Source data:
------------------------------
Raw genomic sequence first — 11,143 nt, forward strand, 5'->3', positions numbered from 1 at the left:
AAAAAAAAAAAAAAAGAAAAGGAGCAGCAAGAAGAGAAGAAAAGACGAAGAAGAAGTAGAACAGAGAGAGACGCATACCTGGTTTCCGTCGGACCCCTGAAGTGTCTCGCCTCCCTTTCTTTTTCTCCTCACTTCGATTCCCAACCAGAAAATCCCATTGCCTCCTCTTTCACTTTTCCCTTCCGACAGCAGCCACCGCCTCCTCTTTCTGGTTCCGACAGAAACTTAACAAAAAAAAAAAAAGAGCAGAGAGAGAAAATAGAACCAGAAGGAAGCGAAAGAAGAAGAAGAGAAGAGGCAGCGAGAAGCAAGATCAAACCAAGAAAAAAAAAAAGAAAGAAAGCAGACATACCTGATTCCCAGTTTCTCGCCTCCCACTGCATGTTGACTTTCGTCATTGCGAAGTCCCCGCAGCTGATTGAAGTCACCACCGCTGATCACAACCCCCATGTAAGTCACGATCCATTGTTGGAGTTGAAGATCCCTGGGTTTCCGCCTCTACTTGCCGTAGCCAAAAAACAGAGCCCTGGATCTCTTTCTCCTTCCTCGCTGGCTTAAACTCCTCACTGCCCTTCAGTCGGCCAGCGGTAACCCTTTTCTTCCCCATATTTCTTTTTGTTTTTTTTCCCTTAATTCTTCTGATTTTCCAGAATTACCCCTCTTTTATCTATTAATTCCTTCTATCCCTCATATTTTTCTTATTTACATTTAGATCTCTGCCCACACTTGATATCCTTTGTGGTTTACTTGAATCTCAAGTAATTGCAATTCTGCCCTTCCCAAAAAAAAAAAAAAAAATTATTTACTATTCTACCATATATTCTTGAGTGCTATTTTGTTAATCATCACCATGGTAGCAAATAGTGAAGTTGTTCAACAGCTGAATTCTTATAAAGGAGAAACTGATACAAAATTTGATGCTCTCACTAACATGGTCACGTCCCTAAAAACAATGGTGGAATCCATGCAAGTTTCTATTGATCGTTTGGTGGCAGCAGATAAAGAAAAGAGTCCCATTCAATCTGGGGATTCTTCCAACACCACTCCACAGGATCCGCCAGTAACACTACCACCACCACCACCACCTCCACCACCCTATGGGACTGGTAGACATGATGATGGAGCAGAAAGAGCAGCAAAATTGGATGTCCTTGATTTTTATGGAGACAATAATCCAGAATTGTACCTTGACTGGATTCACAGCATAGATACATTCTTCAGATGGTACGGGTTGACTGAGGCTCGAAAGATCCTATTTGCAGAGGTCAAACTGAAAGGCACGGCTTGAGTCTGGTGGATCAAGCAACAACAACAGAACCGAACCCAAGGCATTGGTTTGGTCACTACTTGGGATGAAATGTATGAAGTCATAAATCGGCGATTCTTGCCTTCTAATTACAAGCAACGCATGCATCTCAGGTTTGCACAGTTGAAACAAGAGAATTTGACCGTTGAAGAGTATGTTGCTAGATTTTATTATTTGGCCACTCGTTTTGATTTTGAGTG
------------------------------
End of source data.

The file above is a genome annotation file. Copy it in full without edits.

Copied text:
Raw genomic sequence first — 11,143 nt, forward strand, 5'->3', positions numbered from 1 at the left:
AAAAAAAAAAAAAAAGAAAAGGAGCAGCAAGAAGAGAAGAAAAGACGAAGAAGAAGTAGAACAGAGAGAGACGCATACCTGGTTTCCGTCGGACCCCTGAAGTGTCTCGCCTCCCTTTCTTTTTCTCCTCACTTCGATTCCCAACCAGAAAATCCCATTGCCTCCTCTTTCACTTTTCCCTTCCGACAGCAGCCACCGCCTCCTCTTTCTGGTTCCGACAGAAACTTAACAAAAAAAAAAAAAGAGCAGAGAGAGAAAATAGAACCAGAAGGAAGCGAAAGAAGAAGAAGAGAAGAGGCAGCGAGAAGCAAGATCAAACCAAGAAAAAAAAAAAGAAAGAAAGCAGACATACCTGATTCCCAGTTTCTCGCCTCCCACTGCATGTTGACTTTCGTCATTGCGAAGTCCCCGCAGCTGATTGAAGTCACCACCGCTGATCACAACCCCCATGTAAGTCACGATCCATTGTTGGAGTTGAAGATCCCTGGGTTTCCGCCTCTACTTGCCGTAGCCAAAAAACAGAGCCCTGGATCTCTTTCTCCTTCCTCGCTGGCTTAAACTCCTCACTGCCCTTCAGTCGGCCAGCGGTAACCCTTTTCTTCCCCATATTTCTTTTTGTTTTTTTTCCCTTAATTCTTCTGATTTTCCAGAATTACCCCTCTTTTATCTATTAATTCCTTCTATCCCTCATATTTTTCTTATTTACATTTAGATCTCTGCCCACACTTGATATCCTTTGTGGTTTACTTGAATCTCAAGTAATTGCAATTCTGCCCTTCCCAAAAAAAAAAAAAAAAATTATTTACTATTCTACCATATATTCTTGAGTGCTATTTTGTTAATCATCACCATGGTAGCAAATAGTGAAGTTGTTCAACAGCTGAATTCTTATAAAGGAGAAACTGATACAAAATTTGATGCTCTCACTAACATGGTCACGTCCCTAAAAACAATGGTGGAATCCATGCAAGTTTCTATTGATCGTTTGGTGGCAGCAGATAAAGAAAAGAGTCCCATTCAATCTGGGGATTCTTCCAACACCACTCCACAGGATCCGCCAGTAACACTACCACCACCACCACCACCTCCACCACCCTATGGGACTGGTAGACATGATGATGGAGCAGAAAGAGCAGCAAAATTGGATGTCCTTGATTTTTATGGAGACAATAATCCAGAATTGTACCTTGACTGGATTCACAGCATAGATACATTCTTCAGATGGTACGGGTTGACTGAGGCTCGAAAGATCCTATTTGCAGAGGTCAAACTGAAAGGCACGGCTTGAGTCTGGTGGATCAAGCAACAACAACAGAACCGAACCCAAGGCATTGGTTTGGTCACTACTTGGGATGAAATGTATGAAGTCATAAATCGGCGATTCTTGCCTTCTAATTACAAGCAACGCATGCATCTCAGGTTTGCACAGTTGAAACAAGAGAATTTGACCGTTGAAGAGTATGTTGCTAGATTTTATTATTTGGCCACTCGTTTTGATTTTGAGTG